In previous versions of Windows, there were all kinds of crazy ways to shape, sort, group, slice, and dice the contents of an Explorer window. In Windows 8, somebody at Microsoft got fed up and decided to stuff them all into one convenient place: the new Ribbon.
The Ribbon is a glorified toolbar. (Word, PowerPoint, Excel, and other Microsoft programs have Ribbons, too.) In File Explorer, it comes with several tabs full of buttons. They can differ from window to window; for example, in a window full of pictures, you get buttons that are especially useful for managing picture files (Figure 6-8).
You can collapse the Ribbon to get it out of your way; it is, after all, pretty tall. You do that by clicking the button at the window’s upper-right corner, or by pressing Ctrl+F1. (Later, you can bring it back by clicking the button, or by pressing Ctrl+F1 again. But that might not be necessary; even when the Ribbon is collapsed, its tab names—File, Home, Share, View, and so on—are still visible for quick clicking.)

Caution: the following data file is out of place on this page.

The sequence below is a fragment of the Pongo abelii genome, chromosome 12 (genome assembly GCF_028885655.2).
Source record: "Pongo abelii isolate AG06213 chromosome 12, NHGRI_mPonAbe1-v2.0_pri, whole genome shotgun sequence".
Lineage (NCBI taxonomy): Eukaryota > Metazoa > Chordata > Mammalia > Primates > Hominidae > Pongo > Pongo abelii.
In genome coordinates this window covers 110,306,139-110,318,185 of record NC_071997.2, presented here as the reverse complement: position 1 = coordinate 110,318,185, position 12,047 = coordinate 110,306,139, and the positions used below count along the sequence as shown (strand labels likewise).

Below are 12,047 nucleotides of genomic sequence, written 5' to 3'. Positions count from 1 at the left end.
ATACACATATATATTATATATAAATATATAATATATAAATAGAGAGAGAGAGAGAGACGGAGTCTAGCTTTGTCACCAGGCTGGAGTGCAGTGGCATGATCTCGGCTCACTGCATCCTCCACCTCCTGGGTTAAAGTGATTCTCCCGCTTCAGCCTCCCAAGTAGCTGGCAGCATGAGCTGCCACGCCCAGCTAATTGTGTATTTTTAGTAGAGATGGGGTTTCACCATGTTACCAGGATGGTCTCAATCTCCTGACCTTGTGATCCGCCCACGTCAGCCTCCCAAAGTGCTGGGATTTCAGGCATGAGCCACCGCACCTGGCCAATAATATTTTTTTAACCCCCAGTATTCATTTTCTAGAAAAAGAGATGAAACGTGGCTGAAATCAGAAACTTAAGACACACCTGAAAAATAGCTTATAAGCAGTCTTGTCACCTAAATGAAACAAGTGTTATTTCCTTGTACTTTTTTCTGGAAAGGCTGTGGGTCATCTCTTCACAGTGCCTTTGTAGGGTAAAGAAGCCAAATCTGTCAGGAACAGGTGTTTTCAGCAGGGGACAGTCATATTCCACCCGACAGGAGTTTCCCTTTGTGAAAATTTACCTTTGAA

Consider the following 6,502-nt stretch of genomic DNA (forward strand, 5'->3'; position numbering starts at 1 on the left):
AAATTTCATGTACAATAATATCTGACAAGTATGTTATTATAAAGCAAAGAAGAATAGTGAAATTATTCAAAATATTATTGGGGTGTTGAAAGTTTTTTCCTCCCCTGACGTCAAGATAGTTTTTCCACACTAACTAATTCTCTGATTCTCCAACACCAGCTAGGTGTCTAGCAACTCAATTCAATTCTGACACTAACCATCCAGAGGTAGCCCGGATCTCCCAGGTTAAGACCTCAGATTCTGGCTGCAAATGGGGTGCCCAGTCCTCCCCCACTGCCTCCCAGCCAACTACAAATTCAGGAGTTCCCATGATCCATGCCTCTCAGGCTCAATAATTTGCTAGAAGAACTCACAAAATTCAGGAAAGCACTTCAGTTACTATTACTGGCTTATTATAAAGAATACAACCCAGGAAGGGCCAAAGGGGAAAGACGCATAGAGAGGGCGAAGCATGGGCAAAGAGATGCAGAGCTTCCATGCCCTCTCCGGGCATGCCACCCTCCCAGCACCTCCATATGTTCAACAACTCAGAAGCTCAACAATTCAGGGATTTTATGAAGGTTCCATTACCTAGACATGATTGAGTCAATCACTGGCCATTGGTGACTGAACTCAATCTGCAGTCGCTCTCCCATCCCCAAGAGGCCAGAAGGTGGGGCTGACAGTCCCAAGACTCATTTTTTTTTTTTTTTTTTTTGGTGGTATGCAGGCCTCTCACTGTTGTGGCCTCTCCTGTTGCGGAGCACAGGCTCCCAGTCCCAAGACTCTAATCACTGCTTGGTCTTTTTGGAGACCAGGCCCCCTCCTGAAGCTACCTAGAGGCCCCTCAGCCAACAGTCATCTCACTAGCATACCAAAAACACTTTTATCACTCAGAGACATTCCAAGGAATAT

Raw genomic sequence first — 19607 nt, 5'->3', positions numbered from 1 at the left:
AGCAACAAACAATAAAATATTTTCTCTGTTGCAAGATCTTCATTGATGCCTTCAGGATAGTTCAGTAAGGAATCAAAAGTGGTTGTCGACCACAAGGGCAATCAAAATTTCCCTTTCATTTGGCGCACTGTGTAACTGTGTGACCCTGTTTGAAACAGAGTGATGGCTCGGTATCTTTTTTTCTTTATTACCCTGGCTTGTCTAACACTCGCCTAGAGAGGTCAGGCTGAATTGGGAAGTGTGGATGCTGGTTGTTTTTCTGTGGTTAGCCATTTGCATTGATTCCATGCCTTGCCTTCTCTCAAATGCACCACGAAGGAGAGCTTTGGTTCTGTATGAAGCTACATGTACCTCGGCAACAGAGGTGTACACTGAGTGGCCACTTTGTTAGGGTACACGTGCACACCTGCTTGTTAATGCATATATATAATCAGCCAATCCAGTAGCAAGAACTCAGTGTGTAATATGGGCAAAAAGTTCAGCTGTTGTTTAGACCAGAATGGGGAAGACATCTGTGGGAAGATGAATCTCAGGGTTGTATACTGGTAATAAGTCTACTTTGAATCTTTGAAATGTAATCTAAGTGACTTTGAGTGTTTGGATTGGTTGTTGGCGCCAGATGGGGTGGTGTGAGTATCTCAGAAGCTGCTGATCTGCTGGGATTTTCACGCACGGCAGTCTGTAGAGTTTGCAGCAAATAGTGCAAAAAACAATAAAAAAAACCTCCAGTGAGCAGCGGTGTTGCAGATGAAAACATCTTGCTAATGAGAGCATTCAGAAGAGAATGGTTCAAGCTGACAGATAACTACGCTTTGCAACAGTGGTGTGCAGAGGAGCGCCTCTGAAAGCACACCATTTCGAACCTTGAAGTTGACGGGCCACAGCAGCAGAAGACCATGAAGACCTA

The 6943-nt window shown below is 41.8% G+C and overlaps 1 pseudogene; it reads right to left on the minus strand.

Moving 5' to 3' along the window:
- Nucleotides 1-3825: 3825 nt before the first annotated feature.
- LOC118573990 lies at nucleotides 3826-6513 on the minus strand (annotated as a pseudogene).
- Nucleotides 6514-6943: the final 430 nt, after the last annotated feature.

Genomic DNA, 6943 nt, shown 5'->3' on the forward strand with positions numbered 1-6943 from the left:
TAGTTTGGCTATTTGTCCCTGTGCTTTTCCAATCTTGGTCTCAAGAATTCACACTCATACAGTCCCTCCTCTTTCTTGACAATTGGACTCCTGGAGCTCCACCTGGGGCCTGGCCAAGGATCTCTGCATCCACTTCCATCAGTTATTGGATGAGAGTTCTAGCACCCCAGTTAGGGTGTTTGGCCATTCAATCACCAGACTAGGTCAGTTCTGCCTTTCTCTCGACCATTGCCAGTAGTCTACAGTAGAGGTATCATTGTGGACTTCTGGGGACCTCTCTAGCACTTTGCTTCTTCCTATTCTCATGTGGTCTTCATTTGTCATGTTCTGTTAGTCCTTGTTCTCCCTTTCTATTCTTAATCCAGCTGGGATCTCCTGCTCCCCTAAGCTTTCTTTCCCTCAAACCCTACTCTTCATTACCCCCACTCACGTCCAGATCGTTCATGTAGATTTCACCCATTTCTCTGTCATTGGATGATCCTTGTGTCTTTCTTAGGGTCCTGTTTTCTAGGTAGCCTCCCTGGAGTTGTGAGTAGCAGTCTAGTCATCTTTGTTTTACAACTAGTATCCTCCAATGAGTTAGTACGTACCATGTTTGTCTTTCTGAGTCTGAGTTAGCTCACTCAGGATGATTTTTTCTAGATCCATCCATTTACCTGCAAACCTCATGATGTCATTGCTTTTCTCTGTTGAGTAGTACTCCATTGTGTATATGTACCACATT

The Ribbon also goes away in full-screen mode, in which your Explorer window fills the entire screen. (Press F11 to start or stop full-screen mode.)
You can also get rid of it permanently, using the free Ribbon Disabler program. You can download it from this book’s “Missing ...